What does “the just shall live by faith” mean?

Four times the Bible uses the phrase, “the just shall live by faith.” The Bible uses that exact phrase four times. It is found first in the Old Testament book of Habakkuk. The New Testament quotes Habakkuk 2:4 three times. The apostle Paul says it twice, once in the books of Romans (1:17) and once in Galatians (3:11) The author of Hebrews also uses the phrase in Hebrews 10:37.

To answer the question faith must be properly defined. Most people today think of faith as the personal acceptance of the truth of something or as an opinion held by the individual. An example of this kind of faith would be the statement, “I believe global warming is real.” Or, “I believe the Broncos are going to win the Super Bowl.” This understanding of faith falls very short of what the Bible describes as faith. The Bible describes faith as the conviction of the truth of God’s Word that leads the person to obedience. One of the classic chapters on faith is Hebrews 11 which begins just a few verses after the statement, “the just shall live by faith.”

How do the just live by faith? They believe and obey God’s Word. Abel believed God’s commands about sacrifices and obeyed His instructions on how to properly sacrifice. Noah believed God’s warning about a coming flood that would destroy the world and he obeyed His instructions to build an ark. Abraham believed God’s promises to richly bless him and to make his family great. Abraham obeyed God’s command to leave his family behind and went on a journey to a destination he had not yet been told. Moses believed God would deliver the Israelites and he obeyed God’s instructions to lead the Israelites out of the land of Egypt.

Obedience alone is not faith. Faith must never never be confused with obedience. Obeying God’s instructions to love one another, to study the Bible and go to church is not the same as faith. Real faith will always produce genuine obedience, but obedience cannot always be traced back to saving faith. Many people go to church every Sunday, but not because they are Christian’s. Many people are kind to others, but not because they are saved or even believe in God.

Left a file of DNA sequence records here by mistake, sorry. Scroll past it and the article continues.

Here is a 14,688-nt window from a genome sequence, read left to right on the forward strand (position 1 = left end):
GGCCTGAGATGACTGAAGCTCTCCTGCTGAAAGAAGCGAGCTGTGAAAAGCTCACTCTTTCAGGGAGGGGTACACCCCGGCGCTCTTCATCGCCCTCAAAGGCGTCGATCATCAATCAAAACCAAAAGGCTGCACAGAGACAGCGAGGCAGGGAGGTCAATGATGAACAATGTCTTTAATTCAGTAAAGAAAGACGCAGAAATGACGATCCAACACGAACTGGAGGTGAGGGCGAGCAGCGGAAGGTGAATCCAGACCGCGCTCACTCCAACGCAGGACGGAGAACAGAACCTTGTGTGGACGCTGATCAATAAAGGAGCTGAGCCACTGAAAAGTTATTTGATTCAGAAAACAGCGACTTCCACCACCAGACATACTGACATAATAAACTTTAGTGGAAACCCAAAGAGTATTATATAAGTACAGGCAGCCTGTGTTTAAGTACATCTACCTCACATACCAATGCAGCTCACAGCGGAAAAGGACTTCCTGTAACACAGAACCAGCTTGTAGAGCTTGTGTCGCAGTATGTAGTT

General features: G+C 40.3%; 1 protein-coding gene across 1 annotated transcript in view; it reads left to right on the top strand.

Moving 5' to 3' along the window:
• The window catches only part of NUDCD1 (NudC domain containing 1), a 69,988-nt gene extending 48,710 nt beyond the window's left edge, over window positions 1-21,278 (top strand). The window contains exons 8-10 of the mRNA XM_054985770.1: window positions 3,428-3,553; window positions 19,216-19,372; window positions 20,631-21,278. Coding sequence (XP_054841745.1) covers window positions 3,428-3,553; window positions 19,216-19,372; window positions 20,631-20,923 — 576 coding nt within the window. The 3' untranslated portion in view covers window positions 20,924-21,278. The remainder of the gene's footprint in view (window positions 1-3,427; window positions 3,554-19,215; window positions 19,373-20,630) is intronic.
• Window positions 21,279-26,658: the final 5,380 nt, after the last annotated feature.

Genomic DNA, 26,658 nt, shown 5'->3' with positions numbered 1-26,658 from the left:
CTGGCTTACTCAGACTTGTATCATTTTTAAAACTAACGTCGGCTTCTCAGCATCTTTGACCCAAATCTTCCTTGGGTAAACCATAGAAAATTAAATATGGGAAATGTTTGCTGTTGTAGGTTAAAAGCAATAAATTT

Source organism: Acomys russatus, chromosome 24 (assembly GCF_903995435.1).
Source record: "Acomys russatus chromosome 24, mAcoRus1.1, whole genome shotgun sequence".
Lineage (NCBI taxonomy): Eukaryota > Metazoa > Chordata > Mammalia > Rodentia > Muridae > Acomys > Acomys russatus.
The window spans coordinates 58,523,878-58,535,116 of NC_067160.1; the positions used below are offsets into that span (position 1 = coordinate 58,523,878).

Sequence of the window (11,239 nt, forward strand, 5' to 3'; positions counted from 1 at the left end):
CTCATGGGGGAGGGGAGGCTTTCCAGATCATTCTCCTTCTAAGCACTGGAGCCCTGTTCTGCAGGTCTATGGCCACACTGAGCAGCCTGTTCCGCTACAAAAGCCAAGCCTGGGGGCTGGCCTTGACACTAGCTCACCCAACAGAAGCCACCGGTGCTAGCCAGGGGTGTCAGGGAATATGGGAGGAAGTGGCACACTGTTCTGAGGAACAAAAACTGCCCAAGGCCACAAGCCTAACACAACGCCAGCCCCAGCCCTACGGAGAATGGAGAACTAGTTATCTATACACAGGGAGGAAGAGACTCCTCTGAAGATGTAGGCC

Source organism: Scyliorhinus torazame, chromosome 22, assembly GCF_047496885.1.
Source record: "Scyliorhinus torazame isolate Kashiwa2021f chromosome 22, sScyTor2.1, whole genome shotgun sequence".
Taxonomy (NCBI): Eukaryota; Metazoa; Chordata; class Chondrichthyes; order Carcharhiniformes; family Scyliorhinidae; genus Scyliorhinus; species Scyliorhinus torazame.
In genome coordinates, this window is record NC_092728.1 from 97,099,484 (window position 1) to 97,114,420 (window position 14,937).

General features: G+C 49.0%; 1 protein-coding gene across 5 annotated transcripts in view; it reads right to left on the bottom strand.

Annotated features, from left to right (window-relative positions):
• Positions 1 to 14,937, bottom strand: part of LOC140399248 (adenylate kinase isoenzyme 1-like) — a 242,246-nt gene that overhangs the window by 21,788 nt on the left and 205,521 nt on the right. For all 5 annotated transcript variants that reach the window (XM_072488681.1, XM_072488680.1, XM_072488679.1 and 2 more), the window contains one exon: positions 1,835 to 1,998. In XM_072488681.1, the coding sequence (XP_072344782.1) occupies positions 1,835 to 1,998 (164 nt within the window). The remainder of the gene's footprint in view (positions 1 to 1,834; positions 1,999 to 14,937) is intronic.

Some people obey God thinking their obedience will be enough to outweigh their sin and get them into heaven. This is the exact opposite of faith. Obedience with the goal of achieving salvation is disobedience because it rejects God’s Word, refuses God’s grace and denies the need of Jesus’ death on the cross. Faith accepts God’s Word and follows its instructions. One is never made righteous by obedience, but those who have truly been made right with God will live in obedience. The just will live by faith.

The Bible makes clear that faith is more than acceptance of a fact. Biblical faith if far more than a personal opinion about something. Faith is more than personally accepting something as true for yourself. Faith is believing the truth of God’s Word so fully that you completely obey God’s Word. Biblical faith always produces obedience. Thus, those who are saved by faith (the just) are also those who will live in obedience to God’s commands (live by faith). Faith is not about stepping out to do something difficult. Faith is not imagining there is a presence with you when you are scared and alone. Faith is obedience to the Bible. The Christian lives by faith after salvation by being obedient to God’s commands.

The Bible means two things when it says, “the just shall live by faith”. First, those who are just were made just and given eternal life by faith. Salvation- eternal life- is only received by faith. Second, once a person becomes just the just person will live in obedience to the Bible. This obedience is not to try to get or keep righteousness, but is the natural result of true faith. The just will live by his faith. Through faith he will receive life life and faith will direct his life.

Why do churches have “members”?

Church membership can be a contentious subject. Every church handles the matter of members differently, though churches within the same denomination are likely to treat membership similarly. This author comes from an independent Baptist background and within that small subset of Christian churches the views on membership range from no membership at all, to every one who attends regularly is a member, to very strict membership rules regarding members. This answer cannot address why a particular church holds a certain view about membership. This article will attempt a brief explanation of the Biblical principles regarding church membership.

Membership is based on the practice of the New Testament church. The Bible does not give any specifc command instructing churches to have a list of members yet the earliest churches clearly had a way to recognize who was a part and who not. In Acts 5:12-13, while the church was still in its infancy, there was a distinction drawn between those who received the benefit of the apostles ministry and those who joined themselves to the church. 1 Corinthians 5:1-7 and 2 Corinthians 2:6 make it apparent that the church had a way to expel members by a majority vote and had a way to reinstate expelled members who later repented. From the very beginning the church had a way of defining who was part and who was not. That process, however it may operate, is called membership.